Saleh earns less than $15 a day cleaning and repairing other people’s homes. There are no schools open for his children, and he lacks funds to return to a camp for internally displaced outside Baghdad where he says life was better.
Obama administration officials say they have been working to help stabilize Iraq politically and economically since the military campaign against Islamic State began in 2014.
“The success of the campaign against ISIL in Iraq does depend upon political and economic progress as well,” Defense Secretary Ash Carter said on Monday. “Economically it’s important that the destruction that’s occurred be repaired and we’re looking to help the Iraqis with that.”
Asked about the upcoming $400 million U.N. request, Horne said the United States welcomed the new fund’s establishment and “will continue to lead international efforts to fund stabilization operations.” The United States hasn’t yet announced what it will contribute.
U.S. officials said Washington is also pushing for an International Monetary Fund arrangement that the head of the fund’s Iraq mission has said could unlock up to $15 billion in international financing. Baghdad has a $20 billion budget deficit caused by depressed oil prices.
Washington has helped train 15,000 Sunni fighters who are now part of the Iraqi government’s security forces.
But there has been little movement on political reforms to reconcile minority Sunnis, whose repression under former prime minister Nuri al-Maliki’s Shiite-led government led thousands to join Islamic State.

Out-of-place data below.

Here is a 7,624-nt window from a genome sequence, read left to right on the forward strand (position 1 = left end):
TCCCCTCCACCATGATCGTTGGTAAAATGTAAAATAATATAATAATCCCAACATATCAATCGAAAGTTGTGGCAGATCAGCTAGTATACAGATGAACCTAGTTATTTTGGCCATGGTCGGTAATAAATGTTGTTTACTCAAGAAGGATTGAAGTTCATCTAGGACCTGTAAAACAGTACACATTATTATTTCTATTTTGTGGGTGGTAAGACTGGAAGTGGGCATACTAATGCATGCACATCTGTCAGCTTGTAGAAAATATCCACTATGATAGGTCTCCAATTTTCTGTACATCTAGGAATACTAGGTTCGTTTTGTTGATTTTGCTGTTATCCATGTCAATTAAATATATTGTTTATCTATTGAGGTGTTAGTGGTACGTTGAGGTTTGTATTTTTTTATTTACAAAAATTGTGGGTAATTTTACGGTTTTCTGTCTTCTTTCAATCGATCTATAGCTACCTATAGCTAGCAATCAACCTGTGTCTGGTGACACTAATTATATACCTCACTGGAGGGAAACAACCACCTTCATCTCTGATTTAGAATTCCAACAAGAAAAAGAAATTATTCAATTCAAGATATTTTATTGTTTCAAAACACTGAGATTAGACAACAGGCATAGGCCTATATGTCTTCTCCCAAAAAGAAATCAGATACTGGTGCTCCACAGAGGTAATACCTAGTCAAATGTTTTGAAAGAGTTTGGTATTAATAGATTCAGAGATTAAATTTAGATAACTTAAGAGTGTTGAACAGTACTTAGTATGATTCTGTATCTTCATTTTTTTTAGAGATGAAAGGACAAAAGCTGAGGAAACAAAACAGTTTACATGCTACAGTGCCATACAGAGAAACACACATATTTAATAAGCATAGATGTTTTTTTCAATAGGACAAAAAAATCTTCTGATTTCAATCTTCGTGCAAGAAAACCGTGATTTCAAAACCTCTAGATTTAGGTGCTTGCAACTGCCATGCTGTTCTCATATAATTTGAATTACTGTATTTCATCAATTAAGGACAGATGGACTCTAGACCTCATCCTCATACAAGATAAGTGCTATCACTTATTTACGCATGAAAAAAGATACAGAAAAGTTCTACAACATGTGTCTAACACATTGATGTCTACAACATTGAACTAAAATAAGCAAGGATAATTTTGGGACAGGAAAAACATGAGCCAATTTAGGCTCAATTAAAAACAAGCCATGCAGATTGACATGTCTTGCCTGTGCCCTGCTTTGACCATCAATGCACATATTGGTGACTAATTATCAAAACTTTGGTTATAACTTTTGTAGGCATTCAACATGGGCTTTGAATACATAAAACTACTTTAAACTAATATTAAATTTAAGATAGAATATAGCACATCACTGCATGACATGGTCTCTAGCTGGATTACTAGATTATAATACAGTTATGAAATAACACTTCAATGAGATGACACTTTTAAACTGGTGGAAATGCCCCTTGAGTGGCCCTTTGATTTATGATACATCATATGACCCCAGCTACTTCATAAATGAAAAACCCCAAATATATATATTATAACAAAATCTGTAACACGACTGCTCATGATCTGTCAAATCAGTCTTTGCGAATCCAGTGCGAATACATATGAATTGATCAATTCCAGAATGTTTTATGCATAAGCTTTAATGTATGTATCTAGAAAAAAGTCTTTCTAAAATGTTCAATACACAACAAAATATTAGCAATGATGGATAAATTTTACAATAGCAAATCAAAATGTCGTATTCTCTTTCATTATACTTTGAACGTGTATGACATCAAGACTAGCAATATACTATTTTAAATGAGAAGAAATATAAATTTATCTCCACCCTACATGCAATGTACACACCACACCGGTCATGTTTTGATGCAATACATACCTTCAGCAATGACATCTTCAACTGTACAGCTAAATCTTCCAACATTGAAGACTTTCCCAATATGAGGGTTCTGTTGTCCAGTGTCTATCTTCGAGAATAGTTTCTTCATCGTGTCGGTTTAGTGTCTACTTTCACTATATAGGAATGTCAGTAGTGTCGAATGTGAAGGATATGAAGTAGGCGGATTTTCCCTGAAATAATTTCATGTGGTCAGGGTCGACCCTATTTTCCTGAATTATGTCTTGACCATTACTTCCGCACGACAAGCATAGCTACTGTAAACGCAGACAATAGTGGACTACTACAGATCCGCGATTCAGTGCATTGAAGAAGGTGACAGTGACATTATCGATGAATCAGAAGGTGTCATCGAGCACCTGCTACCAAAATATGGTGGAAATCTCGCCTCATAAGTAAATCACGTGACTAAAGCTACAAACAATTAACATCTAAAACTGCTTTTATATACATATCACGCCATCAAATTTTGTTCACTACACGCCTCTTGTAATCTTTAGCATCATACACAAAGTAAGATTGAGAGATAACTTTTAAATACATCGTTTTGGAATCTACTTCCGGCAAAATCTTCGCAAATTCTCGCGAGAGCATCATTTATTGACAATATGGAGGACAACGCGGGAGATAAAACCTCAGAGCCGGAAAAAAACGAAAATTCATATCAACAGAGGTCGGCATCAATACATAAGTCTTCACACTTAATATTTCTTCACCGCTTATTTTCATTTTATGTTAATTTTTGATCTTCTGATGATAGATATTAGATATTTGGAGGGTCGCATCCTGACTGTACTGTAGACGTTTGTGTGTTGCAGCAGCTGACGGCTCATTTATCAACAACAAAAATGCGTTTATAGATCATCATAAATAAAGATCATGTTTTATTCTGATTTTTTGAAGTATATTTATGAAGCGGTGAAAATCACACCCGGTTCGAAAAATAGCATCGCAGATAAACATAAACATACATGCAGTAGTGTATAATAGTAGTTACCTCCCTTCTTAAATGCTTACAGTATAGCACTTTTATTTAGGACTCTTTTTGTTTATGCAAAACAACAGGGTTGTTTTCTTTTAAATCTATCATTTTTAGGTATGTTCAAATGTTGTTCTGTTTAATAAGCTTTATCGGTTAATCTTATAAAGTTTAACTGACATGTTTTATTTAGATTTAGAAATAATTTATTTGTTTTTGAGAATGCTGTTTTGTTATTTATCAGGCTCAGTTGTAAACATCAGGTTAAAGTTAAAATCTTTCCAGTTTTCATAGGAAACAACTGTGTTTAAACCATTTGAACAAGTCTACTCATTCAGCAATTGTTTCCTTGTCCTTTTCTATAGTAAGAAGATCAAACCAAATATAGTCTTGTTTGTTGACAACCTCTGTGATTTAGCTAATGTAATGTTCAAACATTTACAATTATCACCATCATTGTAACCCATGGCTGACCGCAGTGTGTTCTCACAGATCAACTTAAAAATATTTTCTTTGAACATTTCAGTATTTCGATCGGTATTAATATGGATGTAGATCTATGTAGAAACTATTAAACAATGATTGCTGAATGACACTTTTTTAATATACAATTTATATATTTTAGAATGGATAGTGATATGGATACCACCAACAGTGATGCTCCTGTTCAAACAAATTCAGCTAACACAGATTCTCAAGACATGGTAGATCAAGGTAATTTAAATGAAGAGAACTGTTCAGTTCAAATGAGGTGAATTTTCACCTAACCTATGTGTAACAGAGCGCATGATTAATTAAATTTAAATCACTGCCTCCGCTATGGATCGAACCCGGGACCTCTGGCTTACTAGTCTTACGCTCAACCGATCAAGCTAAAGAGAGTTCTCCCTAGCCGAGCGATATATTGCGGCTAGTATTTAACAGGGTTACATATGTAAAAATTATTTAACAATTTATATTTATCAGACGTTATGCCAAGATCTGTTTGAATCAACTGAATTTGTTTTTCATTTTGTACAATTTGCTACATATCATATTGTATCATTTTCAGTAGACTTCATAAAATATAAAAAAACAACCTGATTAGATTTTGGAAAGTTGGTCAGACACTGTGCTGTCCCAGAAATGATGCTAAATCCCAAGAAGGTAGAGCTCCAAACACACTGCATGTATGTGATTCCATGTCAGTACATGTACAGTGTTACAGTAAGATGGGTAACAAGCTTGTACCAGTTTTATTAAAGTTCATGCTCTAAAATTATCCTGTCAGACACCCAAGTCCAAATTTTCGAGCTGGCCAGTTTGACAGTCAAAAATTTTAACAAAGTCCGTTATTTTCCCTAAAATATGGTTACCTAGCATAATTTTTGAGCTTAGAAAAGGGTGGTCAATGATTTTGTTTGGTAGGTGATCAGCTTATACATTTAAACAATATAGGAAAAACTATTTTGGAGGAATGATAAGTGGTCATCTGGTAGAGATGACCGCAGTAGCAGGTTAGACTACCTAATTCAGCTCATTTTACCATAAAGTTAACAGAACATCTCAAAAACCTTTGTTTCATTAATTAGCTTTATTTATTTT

Unless that happens, and Sunnis see that Baghdad is trying to help them return home to rebuild, support for the militants will persist, experts said.
“If you don’t get reconciliation, the Sunnis will turn back to ISIS,” said former CIA and White House official Kenneth Pollack, who is now at the Brookings Institution think tank and conducted a fact-finding mission in Iraq last month.
“It’s just inevitable.”
The United States has prevailed militarily in Iraq before, only to see the fruits of the effort evaporate.
President George W. Bush invaded Iraq in 2003, deposed dictator Saddam Hussein and disbanded his army without a comprehensive plan for post-war stability. Civil war ensued.
International funding to rebuild towns and cities ravaged by Islamic State has always been tight, said Grande, deputy special representative of the UN Assistance Mission for Iraq.
“This meant we had to come up with a model that could be implemented quickly and at extremely low cost,” she said.
International donors contributed $100 million to an initial fund to jump-start local economies, restoring power and water and reopening shops and schools.
The model worked in Tikrit, the first major city reclaimed from Islamic State in March 2015, Grande said. After initial delays, most residents returned, utilities are on and the university is open. Total spending was $8.3 million.
But Ramadi, a city of some 500,000 people before the recent fighting, poses a much greater challenge.
“Much of the destruction that’s happening in areas that are being liberated ... far outstrips our original assumptions,” Grande said.
Restoring normality to Mosul, home to about 2 million people before it fell to Islamic State, could prove even more difficult.
It remains to be seen whether Islamic State digs in, forcing a ruinous battle, or faces an internal uprising that forces the militants to flee, sparing the city massive devastation.
If Islamic State is defeated militarily, it likely will revert to the guerrilla tactics of its predecessor, al Qaeda in Iraq (AQI), current and former officials said.
AQI and its leaders, including Islamic State chief Abu Bakr al-Baghdadi, “survived inside Iraq underground for years and there’s no reason they couldn’t do it again,” a U.S. defense official said.
Additional reporting by David Rohde, Lou Charbonneau and John Walcott. Editing by Stuart Grudgings.